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Enter the +positive masters+ universe at www.positivemasters.com for mindset practices, motivational writing, and apparel with inspirational mantras and designs to boost your happiness and counter any stress, anxiety, sadness or anger that you may be facing. ❤️

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Don’t filter out all the positive things in your life when something bad happens to you.


Don't filter out all the positive things in your life when something bad happens to you.

Don’t filter out all the positive things in your life when something bad happens to you.

Cognitive Distortions – Part 3

Don’t filter out all the positive things in your life when something bad happens to you. By doing this, you focus only on the negativity. No, always allow all the good stuff in your life into your conscious mind. Stay positive!
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Enter the +positive masters+ universe at www.positivemasters.com for mindset practices, motivational writing, and apparel with inspirational mantras and designs to boost your happiness and counter any stress, anxiety, sadness or anger that you may be facing. ❤️

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If you can fully embrace the unpredictability of your death, you will truly live in the present and appreciate every moment before you now.


None of us can predict when and how we will die. If you can fully embrace the unpredictability of your death, you will truly live in the present and appreciate every moment before you now.

None of us can predict when and how we will die. If you can fully embrace the unpredictability of your death, you will truly live in the present and appreciate every moment before you now.

None of us can predict when and how we will die. If you can fully embrace the unpredictability of your death, you will truly live in the present and appreciate every moment before you now.
– +positive masters+, Jon Riki Karamatsu, 1/20/2020 –

On Thursday, January 17, 2020, my mom called my cell phone. Her voice was filled with elation and joy, “Mia got the job at Stanford University!” My younger sister Mia is a trauma care doctor, a partner of a group of medical doctors at California Pacific Medical Center at San Francisco, California.

“Oh man, I’m so happy! I’m so happy for her! This is awesome!” My voiced cracked with joyful laughter.

My mom continued, “Earlier, I heard dad cheer, ‘Wohoo!’ probably when Mia told him the good news!” My dad was talking with Mia on the phone before my mom. For those of you who know my dad, this type of celebratory action by him is extremely unusual. He’s normally stoic and logical, fitting for a former electrical engineer who helped build and fix nuclear submarines and warships at Pearl Harbor, Hawaii.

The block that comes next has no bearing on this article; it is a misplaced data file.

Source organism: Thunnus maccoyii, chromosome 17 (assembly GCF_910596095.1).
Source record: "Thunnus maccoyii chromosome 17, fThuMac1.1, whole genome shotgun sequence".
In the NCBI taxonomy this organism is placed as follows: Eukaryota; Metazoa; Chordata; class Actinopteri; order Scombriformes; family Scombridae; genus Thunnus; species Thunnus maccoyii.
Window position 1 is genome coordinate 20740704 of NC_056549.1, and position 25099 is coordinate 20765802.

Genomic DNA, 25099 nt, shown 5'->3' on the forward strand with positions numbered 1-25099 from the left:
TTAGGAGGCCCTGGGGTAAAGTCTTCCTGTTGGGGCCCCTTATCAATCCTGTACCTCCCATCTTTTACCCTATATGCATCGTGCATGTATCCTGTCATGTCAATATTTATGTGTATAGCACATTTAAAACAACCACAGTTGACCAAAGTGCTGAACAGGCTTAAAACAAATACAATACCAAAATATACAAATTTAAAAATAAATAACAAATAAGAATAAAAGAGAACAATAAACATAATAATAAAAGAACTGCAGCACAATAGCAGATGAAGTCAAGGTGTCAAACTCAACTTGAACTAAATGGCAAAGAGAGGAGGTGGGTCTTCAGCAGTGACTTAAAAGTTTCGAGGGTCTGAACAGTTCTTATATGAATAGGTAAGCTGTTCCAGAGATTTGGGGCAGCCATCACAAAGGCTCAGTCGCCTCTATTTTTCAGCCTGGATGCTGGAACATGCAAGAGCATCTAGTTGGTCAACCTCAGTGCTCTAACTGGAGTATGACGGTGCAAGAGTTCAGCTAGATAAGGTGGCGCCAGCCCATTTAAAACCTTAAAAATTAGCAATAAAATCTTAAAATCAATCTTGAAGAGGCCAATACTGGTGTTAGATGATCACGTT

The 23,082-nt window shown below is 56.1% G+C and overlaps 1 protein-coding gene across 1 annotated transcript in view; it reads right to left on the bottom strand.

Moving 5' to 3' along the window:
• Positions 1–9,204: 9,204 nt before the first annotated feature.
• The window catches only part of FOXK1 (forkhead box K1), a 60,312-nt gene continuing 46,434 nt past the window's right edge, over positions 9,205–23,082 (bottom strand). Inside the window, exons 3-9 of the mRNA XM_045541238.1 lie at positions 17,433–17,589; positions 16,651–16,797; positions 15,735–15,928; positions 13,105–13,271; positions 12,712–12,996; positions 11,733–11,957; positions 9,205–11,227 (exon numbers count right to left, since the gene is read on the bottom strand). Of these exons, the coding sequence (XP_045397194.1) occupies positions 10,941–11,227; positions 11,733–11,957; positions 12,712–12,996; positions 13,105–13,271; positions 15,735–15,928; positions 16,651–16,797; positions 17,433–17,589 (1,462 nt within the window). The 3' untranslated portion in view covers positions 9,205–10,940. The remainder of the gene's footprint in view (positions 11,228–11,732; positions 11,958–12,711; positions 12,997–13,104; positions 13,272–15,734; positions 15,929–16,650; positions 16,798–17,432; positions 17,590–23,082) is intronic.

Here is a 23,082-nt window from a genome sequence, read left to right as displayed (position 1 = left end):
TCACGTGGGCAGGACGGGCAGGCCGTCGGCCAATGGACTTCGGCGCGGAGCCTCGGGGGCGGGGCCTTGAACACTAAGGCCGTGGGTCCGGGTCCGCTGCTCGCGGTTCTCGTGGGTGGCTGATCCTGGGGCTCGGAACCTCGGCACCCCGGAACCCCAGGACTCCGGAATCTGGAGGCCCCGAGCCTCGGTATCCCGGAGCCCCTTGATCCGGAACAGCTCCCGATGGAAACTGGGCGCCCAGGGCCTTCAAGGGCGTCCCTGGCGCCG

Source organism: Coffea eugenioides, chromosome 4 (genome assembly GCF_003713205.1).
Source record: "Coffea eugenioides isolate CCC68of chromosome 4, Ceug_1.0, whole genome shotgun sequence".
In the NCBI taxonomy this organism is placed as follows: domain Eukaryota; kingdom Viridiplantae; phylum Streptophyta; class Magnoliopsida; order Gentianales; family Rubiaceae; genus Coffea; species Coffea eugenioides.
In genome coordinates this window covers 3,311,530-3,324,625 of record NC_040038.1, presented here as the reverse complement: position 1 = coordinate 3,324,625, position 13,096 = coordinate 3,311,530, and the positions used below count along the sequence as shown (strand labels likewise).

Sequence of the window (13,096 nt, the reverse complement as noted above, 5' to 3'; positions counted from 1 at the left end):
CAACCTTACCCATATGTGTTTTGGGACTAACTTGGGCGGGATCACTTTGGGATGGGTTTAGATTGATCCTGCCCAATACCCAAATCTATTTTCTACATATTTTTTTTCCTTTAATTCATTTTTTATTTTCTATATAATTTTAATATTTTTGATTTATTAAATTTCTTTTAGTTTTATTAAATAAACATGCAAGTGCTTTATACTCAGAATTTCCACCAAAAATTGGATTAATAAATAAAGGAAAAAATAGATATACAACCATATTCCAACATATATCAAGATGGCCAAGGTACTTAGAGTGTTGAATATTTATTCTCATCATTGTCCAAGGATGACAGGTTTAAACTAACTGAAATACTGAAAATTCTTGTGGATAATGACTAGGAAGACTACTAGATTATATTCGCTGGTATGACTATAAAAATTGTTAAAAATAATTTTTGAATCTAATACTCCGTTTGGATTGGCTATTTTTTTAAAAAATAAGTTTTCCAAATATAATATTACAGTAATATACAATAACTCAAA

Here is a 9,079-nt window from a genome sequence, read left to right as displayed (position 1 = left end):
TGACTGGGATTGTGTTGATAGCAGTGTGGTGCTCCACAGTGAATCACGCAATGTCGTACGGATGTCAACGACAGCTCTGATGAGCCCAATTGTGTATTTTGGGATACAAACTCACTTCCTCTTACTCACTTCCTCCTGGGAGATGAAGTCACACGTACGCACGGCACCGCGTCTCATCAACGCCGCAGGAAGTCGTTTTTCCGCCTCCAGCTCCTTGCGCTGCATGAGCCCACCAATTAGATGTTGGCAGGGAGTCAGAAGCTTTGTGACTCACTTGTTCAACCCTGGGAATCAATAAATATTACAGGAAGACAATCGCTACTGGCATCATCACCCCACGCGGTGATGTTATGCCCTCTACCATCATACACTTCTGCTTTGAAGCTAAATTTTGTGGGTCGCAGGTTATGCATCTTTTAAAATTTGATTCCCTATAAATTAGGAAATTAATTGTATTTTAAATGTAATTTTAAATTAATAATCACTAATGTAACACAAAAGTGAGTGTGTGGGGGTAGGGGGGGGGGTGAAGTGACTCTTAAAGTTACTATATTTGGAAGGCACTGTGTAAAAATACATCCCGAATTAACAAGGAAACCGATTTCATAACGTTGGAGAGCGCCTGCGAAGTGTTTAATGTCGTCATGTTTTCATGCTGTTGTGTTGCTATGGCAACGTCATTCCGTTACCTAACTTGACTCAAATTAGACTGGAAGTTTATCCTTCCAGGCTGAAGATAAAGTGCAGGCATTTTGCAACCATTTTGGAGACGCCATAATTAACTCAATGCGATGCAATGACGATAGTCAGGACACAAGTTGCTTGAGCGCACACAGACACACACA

Mia fulfilled a dream of my mom’s mom, my grandma Ellen Sakai. When my two sisters and I were little, she told us that we should become doctors. She emphasized how important doctors were. Grandma also told many of her other grandchildren this.

One Summer, while I attended Summer classes at the University of Hawaii at Manoa, majoring in political science, I was living with her and grandpa Tadao Sakai at their small home on Citron Street, in the heart of McCully, Honolulu, Hawaii. Grandma and I had another one of those talks about whether or not I would become a medical doctor.

“Grandma, I plan to go to law school.”

“Ah, lawyers are dime-a-dozen,” she answered.

“I’m not going to be a regular lawyer, I’m going to be President of the United States.”

I smiled as my grandma laughed away. “No one knows you,” she said while continuing to laugh, “You have to be like Jon Yoshimura (a Honolulu politician who became the Chairman of the Honolulu City Council and had a segment on the local news station called “Ask a Lawyer” where viewers got their legal questions answered.). Why don’t you become a doctor?”

Years later, when Mia participated in the white coat ceremony at the John A. Burns School of Medicine, University of Hawaii at Manoa, Grandma Sakai’s face was filled with pride and joy. So was the expression on my grandma Bessie Karamatsu’s face, my dad’s mom. There was immense pride among all of us, my dad, mom, baby sister Lara, and I. To serve others as a medical professional is a great calling. Every single one of us needs a doctor. We all get sick. We all will die. It’s our doctor who will help us when we face every illness and disease, and ultimately, our death. It’s not just the skills and knowledge that our doctor continuously develops, but the empathic and caring words that he/she says to us that will help comfort our suffering.

When Breath Becomes Air by Paul Kalanithi

Just as my sister Mia was embarking on an exciting new path of medical care practice, public speaking, and research and development to create new healthcare services and products at Stanford University, I picked up the book “When Breath Becomes Air,” an incredible memoir by Paul Kalanithi, who at the age of thirty-six, on the verge of completing a decade’s worth of training as a neurosurgeon and neuroscientist, was diagnosed with stage IV lung cancer. One day he was a doctor treating the dying, and the next he was a patient struggling to live. And just like that, the future he and his wife had imagined evaporated. When Breath Becomes Air chronicles Paul’s transformation from a naïve medical student “possessed,” as he wrote, “by the question of what, given that all organisms die, makes a virtuous and meaningful life?”